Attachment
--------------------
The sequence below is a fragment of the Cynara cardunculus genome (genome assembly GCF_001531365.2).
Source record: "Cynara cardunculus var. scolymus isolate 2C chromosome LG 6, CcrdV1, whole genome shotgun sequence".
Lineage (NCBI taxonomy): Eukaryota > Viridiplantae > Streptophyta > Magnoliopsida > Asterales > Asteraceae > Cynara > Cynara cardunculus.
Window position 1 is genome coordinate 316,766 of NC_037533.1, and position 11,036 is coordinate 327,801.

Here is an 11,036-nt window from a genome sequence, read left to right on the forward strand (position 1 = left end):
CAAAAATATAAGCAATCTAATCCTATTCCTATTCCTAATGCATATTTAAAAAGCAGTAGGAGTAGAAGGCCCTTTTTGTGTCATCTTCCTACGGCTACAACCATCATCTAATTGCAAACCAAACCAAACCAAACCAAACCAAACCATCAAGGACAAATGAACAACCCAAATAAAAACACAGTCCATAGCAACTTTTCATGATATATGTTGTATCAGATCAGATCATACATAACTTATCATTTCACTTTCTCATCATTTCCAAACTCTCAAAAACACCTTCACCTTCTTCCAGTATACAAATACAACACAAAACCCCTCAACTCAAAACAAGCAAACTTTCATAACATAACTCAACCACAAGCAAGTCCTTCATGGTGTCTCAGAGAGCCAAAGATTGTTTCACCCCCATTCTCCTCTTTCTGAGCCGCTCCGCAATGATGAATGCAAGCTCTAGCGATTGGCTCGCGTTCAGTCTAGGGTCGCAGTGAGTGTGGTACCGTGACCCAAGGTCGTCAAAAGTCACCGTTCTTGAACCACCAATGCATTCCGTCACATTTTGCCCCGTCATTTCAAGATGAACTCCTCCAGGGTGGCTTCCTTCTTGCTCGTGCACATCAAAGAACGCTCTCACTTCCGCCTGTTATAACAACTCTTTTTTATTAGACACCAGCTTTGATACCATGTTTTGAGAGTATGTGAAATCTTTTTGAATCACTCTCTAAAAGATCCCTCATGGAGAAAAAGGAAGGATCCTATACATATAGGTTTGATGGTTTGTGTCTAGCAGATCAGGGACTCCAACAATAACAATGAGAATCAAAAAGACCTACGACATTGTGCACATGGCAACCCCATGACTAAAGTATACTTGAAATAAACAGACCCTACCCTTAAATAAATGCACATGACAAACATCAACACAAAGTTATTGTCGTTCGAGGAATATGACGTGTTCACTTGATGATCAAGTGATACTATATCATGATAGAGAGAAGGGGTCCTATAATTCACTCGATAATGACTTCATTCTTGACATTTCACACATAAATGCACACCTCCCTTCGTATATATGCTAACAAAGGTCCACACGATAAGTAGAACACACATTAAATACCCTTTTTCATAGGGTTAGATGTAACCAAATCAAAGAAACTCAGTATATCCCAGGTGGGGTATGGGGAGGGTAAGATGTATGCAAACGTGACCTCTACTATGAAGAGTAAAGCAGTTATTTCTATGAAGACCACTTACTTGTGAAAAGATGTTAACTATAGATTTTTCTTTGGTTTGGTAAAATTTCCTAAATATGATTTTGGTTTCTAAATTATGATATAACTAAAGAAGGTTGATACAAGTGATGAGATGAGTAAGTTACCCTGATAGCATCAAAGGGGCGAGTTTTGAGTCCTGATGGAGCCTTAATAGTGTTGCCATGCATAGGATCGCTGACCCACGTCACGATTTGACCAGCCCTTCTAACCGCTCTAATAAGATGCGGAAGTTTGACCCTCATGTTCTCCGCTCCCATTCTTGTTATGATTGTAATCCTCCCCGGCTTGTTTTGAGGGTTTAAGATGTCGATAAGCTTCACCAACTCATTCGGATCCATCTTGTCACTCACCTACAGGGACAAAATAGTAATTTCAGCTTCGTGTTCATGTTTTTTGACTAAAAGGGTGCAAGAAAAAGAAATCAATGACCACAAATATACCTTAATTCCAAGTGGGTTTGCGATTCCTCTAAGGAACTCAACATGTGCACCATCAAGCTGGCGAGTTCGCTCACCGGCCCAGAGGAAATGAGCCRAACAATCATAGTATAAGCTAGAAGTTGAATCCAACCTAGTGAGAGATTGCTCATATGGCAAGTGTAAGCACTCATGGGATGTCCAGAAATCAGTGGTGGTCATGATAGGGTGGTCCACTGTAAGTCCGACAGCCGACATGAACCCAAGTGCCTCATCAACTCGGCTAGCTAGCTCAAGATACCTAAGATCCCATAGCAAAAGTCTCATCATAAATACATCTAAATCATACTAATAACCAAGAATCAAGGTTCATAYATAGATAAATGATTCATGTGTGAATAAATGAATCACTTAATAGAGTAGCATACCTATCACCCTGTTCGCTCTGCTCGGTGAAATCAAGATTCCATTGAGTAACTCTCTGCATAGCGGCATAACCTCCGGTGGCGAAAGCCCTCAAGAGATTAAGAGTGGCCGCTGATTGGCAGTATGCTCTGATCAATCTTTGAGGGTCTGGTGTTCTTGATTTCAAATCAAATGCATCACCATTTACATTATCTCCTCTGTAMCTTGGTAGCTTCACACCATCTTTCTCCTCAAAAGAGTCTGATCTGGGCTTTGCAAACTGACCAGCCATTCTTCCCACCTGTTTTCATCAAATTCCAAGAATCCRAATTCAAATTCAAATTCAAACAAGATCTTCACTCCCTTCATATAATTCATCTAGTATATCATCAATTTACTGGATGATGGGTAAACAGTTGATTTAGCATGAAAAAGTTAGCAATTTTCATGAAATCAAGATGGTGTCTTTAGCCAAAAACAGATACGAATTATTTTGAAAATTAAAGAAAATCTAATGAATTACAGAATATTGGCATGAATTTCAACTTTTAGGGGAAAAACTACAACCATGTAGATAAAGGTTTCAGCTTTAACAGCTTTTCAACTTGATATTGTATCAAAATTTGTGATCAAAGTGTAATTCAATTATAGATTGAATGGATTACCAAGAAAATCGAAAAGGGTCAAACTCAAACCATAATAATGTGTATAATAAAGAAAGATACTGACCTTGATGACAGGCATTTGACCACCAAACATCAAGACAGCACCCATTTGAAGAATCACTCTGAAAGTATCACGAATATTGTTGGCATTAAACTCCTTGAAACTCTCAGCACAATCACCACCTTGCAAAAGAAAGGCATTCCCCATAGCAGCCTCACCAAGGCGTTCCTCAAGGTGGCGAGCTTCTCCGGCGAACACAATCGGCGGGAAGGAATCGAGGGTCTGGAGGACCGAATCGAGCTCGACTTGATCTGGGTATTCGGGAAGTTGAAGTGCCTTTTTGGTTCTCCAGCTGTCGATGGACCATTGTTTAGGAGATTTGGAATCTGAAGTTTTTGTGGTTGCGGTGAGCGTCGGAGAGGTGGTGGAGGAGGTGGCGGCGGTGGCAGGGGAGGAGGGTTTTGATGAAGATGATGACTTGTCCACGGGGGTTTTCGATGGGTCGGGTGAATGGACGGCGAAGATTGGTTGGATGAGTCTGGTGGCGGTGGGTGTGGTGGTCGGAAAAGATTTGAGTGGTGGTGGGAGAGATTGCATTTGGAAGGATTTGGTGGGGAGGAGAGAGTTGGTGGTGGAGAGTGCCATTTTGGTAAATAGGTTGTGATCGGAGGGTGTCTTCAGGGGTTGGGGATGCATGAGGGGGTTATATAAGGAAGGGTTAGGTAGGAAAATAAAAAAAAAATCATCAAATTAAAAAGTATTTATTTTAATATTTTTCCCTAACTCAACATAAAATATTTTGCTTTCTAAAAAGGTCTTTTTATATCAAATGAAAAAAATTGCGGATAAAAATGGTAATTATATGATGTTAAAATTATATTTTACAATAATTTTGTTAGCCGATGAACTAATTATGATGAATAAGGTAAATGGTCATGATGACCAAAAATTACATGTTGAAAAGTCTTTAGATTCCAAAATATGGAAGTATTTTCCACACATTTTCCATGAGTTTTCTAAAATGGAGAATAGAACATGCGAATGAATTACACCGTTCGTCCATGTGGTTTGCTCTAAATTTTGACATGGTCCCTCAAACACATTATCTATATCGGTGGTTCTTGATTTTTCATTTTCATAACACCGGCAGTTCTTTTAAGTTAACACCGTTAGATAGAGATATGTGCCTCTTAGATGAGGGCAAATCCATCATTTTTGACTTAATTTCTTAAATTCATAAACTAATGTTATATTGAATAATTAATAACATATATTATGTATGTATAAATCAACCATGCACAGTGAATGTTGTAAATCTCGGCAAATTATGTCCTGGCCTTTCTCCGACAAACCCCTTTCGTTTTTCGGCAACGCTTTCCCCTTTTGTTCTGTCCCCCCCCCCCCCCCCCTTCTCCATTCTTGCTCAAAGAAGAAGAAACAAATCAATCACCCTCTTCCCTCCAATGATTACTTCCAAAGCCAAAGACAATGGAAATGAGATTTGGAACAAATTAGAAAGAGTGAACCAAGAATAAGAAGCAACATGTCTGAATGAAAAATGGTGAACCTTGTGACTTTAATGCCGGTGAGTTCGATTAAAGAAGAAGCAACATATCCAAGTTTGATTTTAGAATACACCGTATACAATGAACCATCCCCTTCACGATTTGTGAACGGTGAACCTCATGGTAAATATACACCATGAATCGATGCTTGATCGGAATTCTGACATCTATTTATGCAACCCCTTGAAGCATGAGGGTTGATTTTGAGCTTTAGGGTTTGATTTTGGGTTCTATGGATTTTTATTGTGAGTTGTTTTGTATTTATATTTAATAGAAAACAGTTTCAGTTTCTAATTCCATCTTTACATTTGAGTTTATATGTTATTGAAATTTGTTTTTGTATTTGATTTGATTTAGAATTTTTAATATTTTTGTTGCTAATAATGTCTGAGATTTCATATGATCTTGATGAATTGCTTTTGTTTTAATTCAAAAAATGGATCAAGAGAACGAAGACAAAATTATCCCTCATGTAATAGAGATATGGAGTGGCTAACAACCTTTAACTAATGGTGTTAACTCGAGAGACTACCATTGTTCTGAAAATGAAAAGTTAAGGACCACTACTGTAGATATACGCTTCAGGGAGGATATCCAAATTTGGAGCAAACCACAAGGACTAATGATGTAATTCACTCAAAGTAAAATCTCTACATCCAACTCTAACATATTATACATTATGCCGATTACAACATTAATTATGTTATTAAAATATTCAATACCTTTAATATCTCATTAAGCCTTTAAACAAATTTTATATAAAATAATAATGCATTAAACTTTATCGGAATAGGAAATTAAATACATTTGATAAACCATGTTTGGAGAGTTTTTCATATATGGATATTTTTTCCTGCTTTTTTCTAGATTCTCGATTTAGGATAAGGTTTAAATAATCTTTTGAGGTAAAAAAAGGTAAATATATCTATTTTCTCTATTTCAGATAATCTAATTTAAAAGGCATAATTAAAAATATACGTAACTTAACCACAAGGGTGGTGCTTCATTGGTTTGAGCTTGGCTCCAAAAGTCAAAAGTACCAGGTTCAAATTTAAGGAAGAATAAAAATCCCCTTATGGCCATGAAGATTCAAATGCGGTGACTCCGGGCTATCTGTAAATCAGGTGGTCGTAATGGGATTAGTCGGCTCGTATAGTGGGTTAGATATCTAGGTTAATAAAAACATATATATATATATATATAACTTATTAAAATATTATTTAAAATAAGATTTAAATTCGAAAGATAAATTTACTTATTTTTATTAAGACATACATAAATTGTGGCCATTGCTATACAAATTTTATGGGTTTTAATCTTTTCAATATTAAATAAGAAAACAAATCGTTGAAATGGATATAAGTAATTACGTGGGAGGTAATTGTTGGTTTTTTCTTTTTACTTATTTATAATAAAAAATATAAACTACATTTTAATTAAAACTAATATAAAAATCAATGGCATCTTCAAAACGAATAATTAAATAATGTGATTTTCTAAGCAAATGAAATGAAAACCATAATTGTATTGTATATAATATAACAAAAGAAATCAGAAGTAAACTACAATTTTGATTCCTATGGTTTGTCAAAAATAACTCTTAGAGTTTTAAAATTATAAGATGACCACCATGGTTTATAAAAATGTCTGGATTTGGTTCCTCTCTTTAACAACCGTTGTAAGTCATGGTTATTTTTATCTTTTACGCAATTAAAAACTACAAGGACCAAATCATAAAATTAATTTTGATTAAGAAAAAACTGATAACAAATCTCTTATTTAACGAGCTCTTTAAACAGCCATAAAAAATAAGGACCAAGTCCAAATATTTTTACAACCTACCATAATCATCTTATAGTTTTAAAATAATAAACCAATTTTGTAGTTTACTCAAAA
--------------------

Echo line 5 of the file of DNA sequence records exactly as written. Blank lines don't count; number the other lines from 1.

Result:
Here is an 11,036-nt window from a genome sequence, read left to right on the forward strand (position 1 = left end):